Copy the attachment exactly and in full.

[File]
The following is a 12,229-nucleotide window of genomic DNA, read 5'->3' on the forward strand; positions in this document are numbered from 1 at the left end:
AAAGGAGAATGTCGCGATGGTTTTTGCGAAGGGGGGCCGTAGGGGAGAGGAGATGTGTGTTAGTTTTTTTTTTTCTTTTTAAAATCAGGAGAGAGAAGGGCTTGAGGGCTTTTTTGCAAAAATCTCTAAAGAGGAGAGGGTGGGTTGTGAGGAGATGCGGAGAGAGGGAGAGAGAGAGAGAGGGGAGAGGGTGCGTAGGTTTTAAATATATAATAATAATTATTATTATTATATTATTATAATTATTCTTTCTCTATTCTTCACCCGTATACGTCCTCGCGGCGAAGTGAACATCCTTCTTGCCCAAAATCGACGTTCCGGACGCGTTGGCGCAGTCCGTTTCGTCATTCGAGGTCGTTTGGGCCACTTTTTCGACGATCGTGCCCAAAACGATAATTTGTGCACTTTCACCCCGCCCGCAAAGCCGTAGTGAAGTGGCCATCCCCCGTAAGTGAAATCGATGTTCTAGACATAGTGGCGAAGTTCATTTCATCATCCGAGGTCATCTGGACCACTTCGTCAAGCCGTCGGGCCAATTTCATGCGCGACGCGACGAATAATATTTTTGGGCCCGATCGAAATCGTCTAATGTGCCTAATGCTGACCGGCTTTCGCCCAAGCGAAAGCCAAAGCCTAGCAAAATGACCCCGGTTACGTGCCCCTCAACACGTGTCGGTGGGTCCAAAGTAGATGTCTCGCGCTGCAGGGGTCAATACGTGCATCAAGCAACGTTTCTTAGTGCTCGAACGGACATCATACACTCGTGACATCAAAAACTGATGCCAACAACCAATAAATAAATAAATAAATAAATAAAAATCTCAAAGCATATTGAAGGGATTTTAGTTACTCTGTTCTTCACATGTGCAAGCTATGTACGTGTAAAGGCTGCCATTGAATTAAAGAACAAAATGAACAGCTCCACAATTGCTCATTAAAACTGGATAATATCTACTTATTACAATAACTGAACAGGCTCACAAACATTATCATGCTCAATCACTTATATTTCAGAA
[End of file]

The following is a 12,229-nucleotide window of genomic DNA, read 5'->3' on the forward strand; positions in this document are numbered from 1 at the left end:
AAAGGAGAATGTCGCGATGGTTTTTGCGAAGGGGGGCCGTAGGGGAGAGGAGATGTGTGTTAGTTTTTTTTTTTCTTTTTAAAATCAGGAGAGAGAAGGGCTTGAGGGCTTTTTTGCAAAAATCTCTAAAGAGGAGAGGGTGGGTTGTGAGGAGATGCGGAGAGAGGGAGAGAGAGAGAGAGGGGAGAGGGTGCGTAGGTTTTAAATATATAATAATAATTATTATTATTATATTATTATAATTATTCTTTCTCTATTCTTCACCCGTATACGTCCTCGCGGCGAAGTGAACATCCTTCTTGCCCAAAATCGACGTTCCGGACGCGTTGGCGCAGTCCGTTTCGTCATTCGAGGTCGTTTGGGCCACTTTTTCGACGATCGTGCCCAAAACGATAATTTGTGCACTTTCACCCCGCCCGCAAAGCCGTAGTGAAGTGGCCATCCCCCGTAAGTGAAATCGATGTTCTAGACATAGTGGCGAAGTTCATTTCATCATCCGAGGTCATCTGGACCACTTCGTCAAGCCGTCGGGCCAATTTCATGCGCGACGCGACGAATAATATTTTTGGGCCCGATCGAAATCGTCTAATGTGCCTAATGCTGACCGGCTTTCGCCCAAGCGAAAGCCAAAGCCTAGCAAAATGACCCCGGTTACGTGCCCCTCAACACGTGTCGGTGGGTCCAAAGTAGATGTCTCGCGCTGCAGGGGTCAATACGTGCATCAAGCAACGTTTCTTAGTGCTCGAACGGACATCATACACTCGTGACATCAAAAACTGATGCCAACAACCAATAAATAAATAAATAAATAAATAAAAATCTCAAAGCATATTGAAGGGATTTTAGTTACTCTGTTCTTCACATGTGCAAGCTATGTACGTGTAAAGGCTGCCATTGAATTAAAGAACAAAATGAACAGCTCCACAATTGCTCATTAAAACTGGATAATATCTACTTATTACAATAACTGAACAGGCTCACAAACATTATCATGCTCAATCACTTATATTTCAGAA